Second, interest? You mean, like national interest? With all due respect to East Carolina and their athletic programs, I don't know anyone outside of the Holtz family who really cares about this game on the national stage. Contrast that with Miami and Boston College, who despite what Tudor would have you believe, are much larger draws in terms of national television ratings.
Jeff: This article doesn't even talk about the real reason for expansion. When the ACC added Virginia Tech, Boston College and Miami (Fla.), they didn't add those teams just to add "enough helmets to qualify for a conference championship game." They added Miami and their five national championships to boost the calibre and reputation of the league as a football conference. They added Virginia Tech and Boston College who were both ranked annually in the Top 25 in the years leading up to expansion. Both had long streaks of consecutive seasons making it to bowl games before joining the ACC.
Contrast that with the Pirates. East Carolina had nothing ... nothing to offer to bolster the ACC's reputation as a first-rate football conference on the national stage. This is precisely what the ACC was looking for in expansion. Before expansion, the ACC was perceived as "the league that Florida State played in." And, oh yeah, there's a bunch of other Carolina schools that play in the league too. Florida State dominated the league year in and year out. The league had no credibility in football outside of Tallahassee.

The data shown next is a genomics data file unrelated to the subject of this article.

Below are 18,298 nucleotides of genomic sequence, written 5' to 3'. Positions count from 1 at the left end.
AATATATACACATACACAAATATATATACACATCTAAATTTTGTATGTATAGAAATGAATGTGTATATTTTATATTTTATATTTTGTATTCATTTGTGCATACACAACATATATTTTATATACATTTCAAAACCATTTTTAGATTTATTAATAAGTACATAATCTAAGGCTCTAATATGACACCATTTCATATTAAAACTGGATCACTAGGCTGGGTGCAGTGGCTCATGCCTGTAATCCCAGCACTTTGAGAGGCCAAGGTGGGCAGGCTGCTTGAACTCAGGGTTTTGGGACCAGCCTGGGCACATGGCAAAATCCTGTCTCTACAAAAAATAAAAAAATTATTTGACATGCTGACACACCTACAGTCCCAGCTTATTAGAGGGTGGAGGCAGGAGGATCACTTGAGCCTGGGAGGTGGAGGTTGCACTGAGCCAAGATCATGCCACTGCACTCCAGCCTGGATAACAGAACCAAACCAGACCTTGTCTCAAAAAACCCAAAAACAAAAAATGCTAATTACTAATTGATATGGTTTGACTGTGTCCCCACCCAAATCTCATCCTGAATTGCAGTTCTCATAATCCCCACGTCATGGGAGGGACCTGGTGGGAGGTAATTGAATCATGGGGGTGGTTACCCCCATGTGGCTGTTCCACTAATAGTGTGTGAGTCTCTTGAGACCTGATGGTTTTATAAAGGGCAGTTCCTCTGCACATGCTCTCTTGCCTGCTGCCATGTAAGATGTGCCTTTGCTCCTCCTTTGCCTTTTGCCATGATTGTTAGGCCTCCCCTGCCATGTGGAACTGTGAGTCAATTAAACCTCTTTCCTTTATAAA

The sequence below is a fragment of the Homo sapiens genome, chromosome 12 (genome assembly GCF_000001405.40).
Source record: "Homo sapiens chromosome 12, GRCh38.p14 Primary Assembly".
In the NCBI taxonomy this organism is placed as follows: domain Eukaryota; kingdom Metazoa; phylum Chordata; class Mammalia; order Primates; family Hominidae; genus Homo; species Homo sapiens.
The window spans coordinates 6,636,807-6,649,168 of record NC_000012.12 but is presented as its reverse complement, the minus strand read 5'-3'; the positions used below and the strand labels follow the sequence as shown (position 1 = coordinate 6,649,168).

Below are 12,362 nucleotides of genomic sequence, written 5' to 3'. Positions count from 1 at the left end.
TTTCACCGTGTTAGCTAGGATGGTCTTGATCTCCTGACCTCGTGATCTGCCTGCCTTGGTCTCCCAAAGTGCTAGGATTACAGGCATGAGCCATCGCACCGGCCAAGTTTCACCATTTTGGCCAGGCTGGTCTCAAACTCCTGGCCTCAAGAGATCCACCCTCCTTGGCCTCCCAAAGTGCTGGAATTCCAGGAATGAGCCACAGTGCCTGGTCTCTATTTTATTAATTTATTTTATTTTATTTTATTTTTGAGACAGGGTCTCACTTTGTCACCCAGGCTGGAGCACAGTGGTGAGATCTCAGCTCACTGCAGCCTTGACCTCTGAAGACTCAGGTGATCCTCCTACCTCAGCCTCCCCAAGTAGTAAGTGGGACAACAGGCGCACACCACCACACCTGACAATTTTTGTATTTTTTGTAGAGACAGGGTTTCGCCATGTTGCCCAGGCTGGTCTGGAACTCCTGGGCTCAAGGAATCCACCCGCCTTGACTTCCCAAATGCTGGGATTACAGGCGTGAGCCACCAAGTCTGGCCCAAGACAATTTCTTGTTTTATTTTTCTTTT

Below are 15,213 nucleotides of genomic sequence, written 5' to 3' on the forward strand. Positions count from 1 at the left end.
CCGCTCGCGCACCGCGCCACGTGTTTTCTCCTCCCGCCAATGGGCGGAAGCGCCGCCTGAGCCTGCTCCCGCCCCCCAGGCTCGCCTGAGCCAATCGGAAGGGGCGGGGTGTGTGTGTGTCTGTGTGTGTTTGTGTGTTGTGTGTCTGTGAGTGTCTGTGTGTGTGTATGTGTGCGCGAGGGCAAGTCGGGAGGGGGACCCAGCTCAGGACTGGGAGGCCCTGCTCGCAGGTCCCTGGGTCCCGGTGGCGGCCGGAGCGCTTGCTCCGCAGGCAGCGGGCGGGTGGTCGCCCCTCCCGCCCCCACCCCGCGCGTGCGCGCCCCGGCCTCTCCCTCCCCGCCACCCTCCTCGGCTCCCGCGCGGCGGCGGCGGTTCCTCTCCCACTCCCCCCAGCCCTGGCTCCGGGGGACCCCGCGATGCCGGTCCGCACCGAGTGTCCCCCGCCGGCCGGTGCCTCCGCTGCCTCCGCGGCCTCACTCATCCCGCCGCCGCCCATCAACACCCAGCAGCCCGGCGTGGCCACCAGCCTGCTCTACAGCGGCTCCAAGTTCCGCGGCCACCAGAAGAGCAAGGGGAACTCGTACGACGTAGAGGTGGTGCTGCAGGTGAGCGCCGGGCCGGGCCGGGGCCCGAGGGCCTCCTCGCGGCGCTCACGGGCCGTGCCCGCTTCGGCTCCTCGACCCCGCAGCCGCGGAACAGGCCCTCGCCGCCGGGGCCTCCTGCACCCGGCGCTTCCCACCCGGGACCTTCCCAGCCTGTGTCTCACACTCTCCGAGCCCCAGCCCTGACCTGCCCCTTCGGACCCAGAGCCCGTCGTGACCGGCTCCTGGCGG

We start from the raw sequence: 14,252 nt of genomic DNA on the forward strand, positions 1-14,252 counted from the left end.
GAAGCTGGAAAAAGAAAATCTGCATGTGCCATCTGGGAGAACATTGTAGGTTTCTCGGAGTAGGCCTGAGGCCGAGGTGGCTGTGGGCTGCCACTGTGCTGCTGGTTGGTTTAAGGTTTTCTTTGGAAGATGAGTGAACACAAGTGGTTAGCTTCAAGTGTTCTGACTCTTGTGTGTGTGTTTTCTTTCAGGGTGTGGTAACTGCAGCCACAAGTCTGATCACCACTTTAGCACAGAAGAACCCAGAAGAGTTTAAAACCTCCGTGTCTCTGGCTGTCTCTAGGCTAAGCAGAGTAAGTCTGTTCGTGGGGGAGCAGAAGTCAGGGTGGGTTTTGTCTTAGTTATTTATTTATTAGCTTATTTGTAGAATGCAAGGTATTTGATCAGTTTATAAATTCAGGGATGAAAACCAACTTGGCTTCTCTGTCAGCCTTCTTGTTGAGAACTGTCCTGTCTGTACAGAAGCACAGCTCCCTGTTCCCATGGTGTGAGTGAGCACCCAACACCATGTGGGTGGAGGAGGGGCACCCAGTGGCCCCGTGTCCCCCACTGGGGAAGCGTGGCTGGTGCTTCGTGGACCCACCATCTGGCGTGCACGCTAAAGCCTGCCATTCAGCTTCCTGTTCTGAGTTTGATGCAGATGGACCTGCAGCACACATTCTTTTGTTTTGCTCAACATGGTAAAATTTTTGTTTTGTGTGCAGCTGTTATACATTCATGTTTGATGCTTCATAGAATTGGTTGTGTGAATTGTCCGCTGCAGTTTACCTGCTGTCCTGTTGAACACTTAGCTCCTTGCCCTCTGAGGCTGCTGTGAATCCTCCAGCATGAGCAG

Brian: All these points don't even say anything about the disparity in academics between East Carolina and the rest of the ACC member schools. With due respect to ECU, one need only look at national university rankings to see that Boston College, Miami and Virginia Tech (all ranked in the Top 100 national universities according to US News & World Report) have much more in common with the Dukes, North Carolinas and Wake Forests of the league in terms of academics than East Carolina (a Tier 4 school). This also doesn't mention the fact that Wilmington, NC is a tiny television market and the Pirates would likely be the doormat of the ACC basketball scene.
If East Carolina was truly a strategic expansion option and one that would bolster a conference's football reputation, why didn't the Big East come calling? Wouldn't you wonder why when the Big East raided Conference USA for three replacement football programs, that East Carolina wasn't tabbed and the conference instead chose Cincinnati, South Florida and Louisville? East Carolina wasn't even good enough for the Big East in 2005. Yet East Carolina makes sense now for the ACC in 2009? The league already has plenty of North Carolina-based football doormats. We don't need another.
Jeff: The ACC has successfully given itself a new reputation on the national stage by adding Virginia Tech, Miami (Fla.) and Boston College. Again, East Carolina would have done nothing to help accomplish what the league was looking for in 2004.